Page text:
Access to Behavioral Health Appointments and Care
Access to mental health services is uneven
Missed mental health appointments are a risk factor for all-cause mortality, according to a 2019 BMC Medicine study, with mental health patients experiencing an eightfold increase in risk. The poor access to mental health treatment is exacerbated in rural areas by 1) the shortage of mental health professionals in rural America, 2) the subsequently longer distances individuals have to travel to access such services, and 3) the low frequency of rural public transportation services to transport individuals to services.
Simplifying Transportation Access for Behavioral Health Patients
This NCMM Video shows lessons learned from one of our Design Challenge teams in El Paso County, Colorado in making it easier for behavioral health patents to routinely access care.
The Importance of Consistency and Predictability in Transportation Services for Behavioral Health Patients
This NCMM Video shows lessons learned from one of our Design Challenge grantees in Flint, Michigan on how to ensure community members are not missing behavioral health appointments.
Transportation and substance use disorder treatment
Treatment for substance use disorders (SUDs) has different phases and activities, each of which informs the associated transportation need.
The acute phase is where an individual chooses to enter intensive treatment to address their addiction to a substance. A person’s first point of contact with substance abuse treatment may be a medical doctor or mental health professional who then refers the person to an addiction treatment program. While treatment at this initial stage may be provided in outpatient settings, people with more severe or long-term instances of addiction might need inpatient or residential care. It is important for an individual, once referred to a treatment center, to enroll in treatment immediately while they are still open to treatment.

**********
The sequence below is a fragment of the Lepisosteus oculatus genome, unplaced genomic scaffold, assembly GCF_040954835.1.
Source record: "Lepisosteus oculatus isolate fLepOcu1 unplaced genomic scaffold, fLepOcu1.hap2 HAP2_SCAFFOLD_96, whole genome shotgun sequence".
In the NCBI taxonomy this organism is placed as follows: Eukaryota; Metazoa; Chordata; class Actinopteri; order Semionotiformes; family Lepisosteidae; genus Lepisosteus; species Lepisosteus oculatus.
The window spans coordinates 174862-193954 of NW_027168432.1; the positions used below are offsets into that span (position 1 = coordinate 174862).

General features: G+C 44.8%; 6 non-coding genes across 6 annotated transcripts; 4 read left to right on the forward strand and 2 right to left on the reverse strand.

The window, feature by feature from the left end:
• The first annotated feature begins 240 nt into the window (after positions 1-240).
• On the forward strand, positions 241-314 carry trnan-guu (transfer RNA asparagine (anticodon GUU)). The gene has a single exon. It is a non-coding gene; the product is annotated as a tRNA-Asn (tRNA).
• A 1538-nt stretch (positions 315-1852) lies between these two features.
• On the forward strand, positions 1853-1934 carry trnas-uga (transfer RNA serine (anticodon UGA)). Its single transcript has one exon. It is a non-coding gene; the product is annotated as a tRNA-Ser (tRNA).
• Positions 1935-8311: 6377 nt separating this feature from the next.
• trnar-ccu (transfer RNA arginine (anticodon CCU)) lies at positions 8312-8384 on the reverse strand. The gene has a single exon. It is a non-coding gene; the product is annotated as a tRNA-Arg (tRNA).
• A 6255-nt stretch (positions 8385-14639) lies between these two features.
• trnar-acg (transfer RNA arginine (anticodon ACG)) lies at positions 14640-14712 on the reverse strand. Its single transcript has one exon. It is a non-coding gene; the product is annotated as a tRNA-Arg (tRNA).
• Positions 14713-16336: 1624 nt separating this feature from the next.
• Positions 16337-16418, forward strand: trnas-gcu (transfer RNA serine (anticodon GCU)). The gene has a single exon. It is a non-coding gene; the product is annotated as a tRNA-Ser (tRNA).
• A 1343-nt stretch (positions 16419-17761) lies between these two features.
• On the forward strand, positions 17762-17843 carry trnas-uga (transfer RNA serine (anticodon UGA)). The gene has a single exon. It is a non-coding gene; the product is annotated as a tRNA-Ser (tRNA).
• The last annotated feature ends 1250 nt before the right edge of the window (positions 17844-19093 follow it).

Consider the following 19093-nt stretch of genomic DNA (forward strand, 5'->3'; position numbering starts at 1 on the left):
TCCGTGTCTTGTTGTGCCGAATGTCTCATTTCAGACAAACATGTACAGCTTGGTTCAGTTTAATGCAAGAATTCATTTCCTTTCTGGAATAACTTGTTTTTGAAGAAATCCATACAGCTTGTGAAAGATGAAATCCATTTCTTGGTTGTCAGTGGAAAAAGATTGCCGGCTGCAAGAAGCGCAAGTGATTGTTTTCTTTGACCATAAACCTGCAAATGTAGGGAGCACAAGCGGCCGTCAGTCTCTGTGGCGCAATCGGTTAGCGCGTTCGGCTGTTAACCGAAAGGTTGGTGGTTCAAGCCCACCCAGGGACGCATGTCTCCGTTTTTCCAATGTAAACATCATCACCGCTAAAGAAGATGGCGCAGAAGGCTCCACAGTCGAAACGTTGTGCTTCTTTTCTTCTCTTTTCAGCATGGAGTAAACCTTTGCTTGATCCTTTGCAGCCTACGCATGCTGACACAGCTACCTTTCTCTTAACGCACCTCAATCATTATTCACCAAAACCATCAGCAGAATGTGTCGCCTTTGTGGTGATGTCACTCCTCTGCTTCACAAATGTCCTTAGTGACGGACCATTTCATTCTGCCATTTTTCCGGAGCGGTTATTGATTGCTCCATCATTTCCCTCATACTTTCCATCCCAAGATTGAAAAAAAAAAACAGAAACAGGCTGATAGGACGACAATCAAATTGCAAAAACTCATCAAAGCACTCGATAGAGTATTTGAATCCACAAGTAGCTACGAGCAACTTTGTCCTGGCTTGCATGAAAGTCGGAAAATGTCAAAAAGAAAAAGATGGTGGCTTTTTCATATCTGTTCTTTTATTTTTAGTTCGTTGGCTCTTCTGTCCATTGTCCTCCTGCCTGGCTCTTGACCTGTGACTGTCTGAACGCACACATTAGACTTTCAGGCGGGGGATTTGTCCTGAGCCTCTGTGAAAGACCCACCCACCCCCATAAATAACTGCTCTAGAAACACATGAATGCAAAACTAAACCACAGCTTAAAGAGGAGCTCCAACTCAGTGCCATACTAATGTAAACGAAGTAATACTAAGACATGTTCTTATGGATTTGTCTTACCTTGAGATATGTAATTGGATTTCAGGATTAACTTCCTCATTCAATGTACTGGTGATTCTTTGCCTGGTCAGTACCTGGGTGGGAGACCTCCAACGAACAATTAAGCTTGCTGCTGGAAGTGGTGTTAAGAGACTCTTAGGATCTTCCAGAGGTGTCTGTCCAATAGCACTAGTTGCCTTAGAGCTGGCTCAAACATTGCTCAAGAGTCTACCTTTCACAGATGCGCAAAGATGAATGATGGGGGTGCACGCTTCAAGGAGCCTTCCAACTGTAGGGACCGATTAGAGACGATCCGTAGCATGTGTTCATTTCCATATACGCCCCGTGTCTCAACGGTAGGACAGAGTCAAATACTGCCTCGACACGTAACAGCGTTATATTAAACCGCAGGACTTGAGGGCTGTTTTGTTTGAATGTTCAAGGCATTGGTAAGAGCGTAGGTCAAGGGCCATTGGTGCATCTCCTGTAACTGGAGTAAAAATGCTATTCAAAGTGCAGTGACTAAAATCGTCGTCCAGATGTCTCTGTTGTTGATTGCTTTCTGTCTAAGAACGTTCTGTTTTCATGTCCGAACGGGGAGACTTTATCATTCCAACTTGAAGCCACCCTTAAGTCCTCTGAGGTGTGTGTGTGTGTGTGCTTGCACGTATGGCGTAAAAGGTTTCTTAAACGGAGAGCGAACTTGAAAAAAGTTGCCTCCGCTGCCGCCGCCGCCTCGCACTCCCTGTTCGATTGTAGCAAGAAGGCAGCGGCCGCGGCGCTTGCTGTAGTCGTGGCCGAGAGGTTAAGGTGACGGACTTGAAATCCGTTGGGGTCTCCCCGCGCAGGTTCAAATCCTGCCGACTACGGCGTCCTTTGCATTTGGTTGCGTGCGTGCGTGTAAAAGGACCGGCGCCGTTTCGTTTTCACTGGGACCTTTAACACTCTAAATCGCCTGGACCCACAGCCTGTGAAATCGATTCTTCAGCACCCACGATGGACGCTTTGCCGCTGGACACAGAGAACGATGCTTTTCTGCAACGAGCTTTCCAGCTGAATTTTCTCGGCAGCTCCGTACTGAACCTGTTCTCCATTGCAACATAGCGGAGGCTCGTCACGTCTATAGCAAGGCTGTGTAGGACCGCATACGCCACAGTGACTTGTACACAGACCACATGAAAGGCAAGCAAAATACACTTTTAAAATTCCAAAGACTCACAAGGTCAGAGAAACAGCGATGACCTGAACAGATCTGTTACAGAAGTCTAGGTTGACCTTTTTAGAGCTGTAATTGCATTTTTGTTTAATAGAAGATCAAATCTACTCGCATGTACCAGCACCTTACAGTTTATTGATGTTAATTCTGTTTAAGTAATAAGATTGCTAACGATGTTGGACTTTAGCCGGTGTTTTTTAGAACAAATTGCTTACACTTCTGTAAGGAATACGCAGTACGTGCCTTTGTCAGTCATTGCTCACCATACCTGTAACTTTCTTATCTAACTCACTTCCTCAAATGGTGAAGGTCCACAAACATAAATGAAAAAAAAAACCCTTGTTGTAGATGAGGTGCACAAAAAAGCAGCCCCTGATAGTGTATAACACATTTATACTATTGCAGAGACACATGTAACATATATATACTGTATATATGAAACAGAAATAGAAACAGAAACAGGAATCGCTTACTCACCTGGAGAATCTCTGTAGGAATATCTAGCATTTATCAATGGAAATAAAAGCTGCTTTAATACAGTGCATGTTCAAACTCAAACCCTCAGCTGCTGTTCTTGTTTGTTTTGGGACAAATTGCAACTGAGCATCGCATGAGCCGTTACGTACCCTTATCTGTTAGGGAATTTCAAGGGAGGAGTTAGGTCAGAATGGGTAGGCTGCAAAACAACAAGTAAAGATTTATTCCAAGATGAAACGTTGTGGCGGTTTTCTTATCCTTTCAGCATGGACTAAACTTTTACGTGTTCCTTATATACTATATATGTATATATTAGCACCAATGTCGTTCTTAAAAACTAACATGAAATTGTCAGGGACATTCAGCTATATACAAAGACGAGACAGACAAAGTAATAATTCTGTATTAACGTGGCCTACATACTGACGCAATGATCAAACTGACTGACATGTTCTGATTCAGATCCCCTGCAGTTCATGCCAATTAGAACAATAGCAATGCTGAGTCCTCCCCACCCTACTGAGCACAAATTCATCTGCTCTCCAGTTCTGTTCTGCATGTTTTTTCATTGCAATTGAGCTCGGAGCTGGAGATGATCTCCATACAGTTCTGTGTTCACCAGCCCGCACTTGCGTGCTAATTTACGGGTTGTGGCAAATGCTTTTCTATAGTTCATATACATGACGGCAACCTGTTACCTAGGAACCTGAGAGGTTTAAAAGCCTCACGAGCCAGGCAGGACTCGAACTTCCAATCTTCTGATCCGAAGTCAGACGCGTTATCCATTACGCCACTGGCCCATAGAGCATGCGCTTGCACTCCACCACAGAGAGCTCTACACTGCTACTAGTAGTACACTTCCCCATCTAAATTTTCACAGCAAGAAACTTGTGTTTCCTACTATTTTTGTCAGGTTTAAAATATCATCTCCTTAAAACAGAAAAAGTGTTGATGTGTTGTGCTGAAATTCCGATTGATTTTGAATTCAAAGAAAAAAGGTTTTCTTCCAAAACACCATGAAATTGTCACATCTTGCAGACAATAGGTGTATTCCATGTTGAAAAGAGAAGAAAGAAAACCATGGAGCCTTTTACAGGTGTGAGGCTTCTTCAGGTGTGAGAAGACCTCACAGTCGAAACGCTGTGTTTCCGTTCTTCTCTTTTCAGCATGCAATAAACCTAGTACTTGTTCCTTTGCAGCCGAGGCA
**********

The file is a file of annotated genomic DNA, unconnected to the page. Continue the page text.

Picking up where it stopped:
Transportation to SUD treatment can be an issue, even with outpatient treatment centers, as they may not be on a public transit route, and even if they are, a public bus may not be the most appropriate choice for the individual at that point in time as they may encounter other individuals with whom they used or from whom they bough substances in the past.
Transportation to residential treatment centers may be even more difficult; because there is such a demand for their services, there is often a waitlist for these services, and case managers may only be able to locate a center far from the individual’s home. The individual may not have friends, family, or other contacts to help the individual get to that center.
In the recovery phase, the individual’s need for transportation may be significant. Recovery may include several different types of activities, listed below with their associated transportation need:
- Group and individual therapy — usually occurs on a regular schedule, or at least scheduled in advance, apart from crisis situations
- Random urinalysis — intentionally not on a regular schedule, needs access to on-demand transportation
- Medically assisted treatment (“MAT,” such as methadone) — may be a daily occurrence for dosing, which implies the need for intensive level transportation
- Physical health appointments — usually scheduled in advance, apart from crisis situations
Embracing a Community Network to Support Recovery from Addiction
This NCMM Video shows lessons learned from one of our Design Challenge grantees in Shiawassee, Michigan on creating a system to help community members recover from addiction.
For further investigation . . .
Barriers to Mental Health Treatment in Rural Areas
This tool provides data on a set of transportation and public health indicators for each U.S. state and metropolitan area that describe how the transportation environment affects safety, active transportation, air quality, and connectivity to destinations.